“First-principles electronic structure calculations have become the go-to method for understanding defect properties,” added Vsevolod Ivanov, a postdoctoral scholar at the Molecular Foundry and co-first author of the publication. “We have reached the point where we can predict how a defect behaves, even in complex environments.”
The findings also suggest a new application for quantum emitter color centers as sensors for radiation.
“It opens new directions,” said Tan, a staff scientist at Berkeley Lab’s Molecular Foundry. “We can form this color center by just hitting silicon with a proton. We could potentially use that as a dark-matter or neutrino detector with directionality because we see these different strain fields depending on which way the radiation came.”
With this deeper understanding of quantum emitter formation and properties, the team continues to expand its exploration of color centers. Ongoing work includes generating a database of color centers predicted to exist in silicon, using computer simulations to identify those best suited to quantum computing and networking applications, and refining fabrication techniques to gain deterministic control over creating individual color centers.
“We’re working towards a new paradigm of qubits by design,” said Kanté. “Can we reliably make a given color center that operates in the telecom band, has sufficient brightness, isn’t too hard to make, has a memory, etcetera? We’re engaged in that quest and have demonstrated some exciting progress.”
“The new pathways to forming color centers using intense beams uncovered in this work are an exciting application of high energy density conditions and plasma science to improving technologies for quantum information science,” said ATAP Division Director Cameron Geddes.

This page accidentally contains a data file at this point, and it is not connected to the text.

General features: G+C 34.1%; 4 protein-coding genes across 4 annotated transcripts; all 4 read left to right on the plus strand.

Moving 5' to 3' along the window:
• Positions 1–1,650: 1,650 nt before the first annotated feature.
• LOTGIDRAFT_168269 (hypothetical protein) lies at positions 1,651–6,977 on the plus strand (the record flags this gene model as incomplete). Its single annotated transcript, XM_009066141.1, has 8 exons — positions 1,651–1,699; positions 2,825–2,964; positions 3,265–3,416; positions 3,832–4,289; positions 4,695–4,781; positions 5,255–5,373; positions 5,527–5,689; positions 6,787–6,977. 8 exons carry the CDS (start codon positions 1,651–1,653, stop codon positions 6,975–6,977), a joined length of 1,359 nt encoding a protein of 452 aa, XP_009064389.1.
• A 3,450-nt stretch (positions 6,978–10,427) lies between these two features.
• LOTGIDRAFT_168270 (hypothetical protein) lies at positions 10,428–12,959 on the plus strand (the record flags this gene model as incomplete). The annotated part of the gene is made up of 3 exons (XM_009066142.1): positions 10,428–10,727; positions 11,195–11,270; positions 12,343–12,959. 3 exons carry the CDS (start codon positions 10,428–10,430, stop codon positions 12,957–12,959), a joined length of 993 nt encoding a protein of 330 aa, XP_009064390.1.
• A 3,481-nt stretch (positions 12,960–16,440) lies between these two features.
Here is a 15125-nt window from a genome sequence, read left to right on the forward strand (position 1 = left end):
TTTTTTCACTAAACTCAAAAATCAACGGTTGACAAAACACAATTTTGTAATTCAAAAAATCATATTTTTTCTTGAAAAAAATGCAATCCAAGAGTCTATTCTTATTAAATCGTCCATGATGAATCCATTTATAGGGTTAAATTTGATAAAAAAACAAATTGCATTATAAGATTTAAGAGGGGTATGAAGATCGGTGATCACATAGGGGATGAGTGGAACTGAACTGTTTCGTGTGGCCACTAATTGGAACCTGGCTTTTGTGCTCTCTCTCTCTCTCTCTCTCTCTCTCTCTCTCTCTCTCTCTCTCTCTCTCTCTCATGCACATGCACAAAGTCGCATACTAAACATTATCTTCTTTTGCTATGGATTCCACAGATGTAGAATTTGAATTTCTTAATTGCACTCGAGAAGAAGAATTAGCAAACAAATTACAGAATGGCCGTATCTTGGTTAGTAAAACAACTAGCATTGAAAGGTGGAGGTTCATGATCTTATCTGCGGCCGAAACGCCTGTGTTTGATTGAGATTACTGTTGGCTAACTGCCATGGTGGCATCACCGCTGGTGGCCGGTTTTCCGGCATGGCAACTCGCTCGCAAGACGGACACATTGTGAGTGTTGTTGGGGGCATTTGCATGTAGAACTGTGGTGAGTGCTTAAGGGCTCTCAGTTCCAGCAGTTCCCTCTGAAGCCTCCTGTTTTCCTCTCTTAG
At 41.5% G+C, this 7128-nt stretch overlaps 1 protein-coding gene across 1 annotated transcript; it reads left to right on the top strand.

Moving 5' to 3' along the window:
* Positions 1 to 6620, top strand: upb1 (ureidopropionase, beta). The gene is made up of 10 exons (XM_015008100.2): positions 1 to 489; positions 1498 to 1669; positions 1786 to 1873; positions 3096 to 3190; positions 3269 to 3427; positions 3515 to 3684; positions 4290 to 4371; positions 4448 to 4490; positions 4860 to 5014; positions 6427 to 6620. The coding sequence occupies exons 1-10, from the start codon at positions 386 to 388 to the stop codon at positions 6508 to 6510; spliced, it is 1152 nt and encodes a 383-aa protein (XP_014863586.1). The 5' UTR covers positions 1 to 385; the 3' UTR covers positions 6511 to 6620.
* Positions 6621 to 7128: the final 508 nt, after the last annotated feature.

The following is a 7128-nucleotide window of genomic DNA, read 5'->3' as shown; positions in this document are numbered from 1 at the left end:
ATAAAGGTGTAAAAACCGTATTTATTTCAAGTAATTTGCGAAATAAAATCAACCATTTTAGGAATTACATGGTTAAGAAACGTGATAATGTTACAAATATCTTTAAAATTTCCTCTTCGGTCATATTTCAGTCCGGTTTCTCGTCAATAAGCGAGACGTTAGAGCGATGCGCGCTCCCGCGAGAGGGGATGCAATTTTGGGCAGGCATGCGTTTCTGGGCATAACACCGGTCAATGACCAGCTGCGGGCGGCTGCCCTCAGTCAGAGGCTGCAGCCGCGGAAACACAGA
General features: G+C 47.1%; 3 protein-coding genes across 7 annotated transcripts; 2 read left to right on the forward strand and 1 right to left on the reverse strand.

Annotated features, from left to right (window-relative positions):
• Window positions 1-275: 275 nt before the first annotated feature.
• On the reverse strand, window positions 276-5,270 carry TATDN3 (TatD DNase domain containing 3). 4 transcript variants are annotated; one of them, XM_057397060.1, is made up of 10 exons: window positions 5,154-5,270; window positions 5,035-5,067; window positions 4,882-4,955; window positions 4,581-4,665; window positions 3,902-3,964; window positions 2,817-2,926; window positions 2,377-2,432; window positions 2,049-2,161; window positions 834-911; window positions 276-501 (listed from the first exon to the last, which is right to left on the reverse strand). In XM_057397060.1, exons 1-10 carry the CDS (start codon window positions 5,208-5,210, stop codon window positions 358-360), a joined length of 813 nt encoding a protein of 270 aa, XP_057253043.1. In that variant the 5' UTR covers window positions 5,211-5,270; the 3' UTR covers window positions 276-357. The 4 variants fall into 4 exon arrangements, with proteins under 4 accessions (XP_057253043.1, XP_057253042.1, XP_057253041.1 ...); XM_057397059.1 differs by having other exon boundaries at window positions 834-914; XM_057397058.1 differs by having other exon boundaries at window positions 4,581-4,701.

The Molecular Foundry and National Energy Research Scientific Computing Center (NERSC) are DOE Office of Science user facilities located at Berkeley Lab.
This research was funded by the DOE Office of Science’s Fusion Energy Sciences and High Energy Physics programs.
Founded in 1931 on the belief that the biggest scientific challenges are best addressed by teams, Lawrence Berkeley National Laboratory and its scientists have been recognized with 16 Nobel Prizes. Today, Berkeley Lab researchers develop sustainable energy and environmental solutions, create useful new materials, advance the frontiers of computing, and probe the mysteries of life, matter, and the universe. Scientists worldwide rely on the Lab’s facilities for their discovery science. Berkeley Lab is a multiprogram national laboratory managed by the University of California for the U.S. Department of Energy’s Office of Science.
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Physical Review Applied
Quantum Emitter Formation Dynamics and Probing of Radiation-Induced Atomic Disorder in Silicon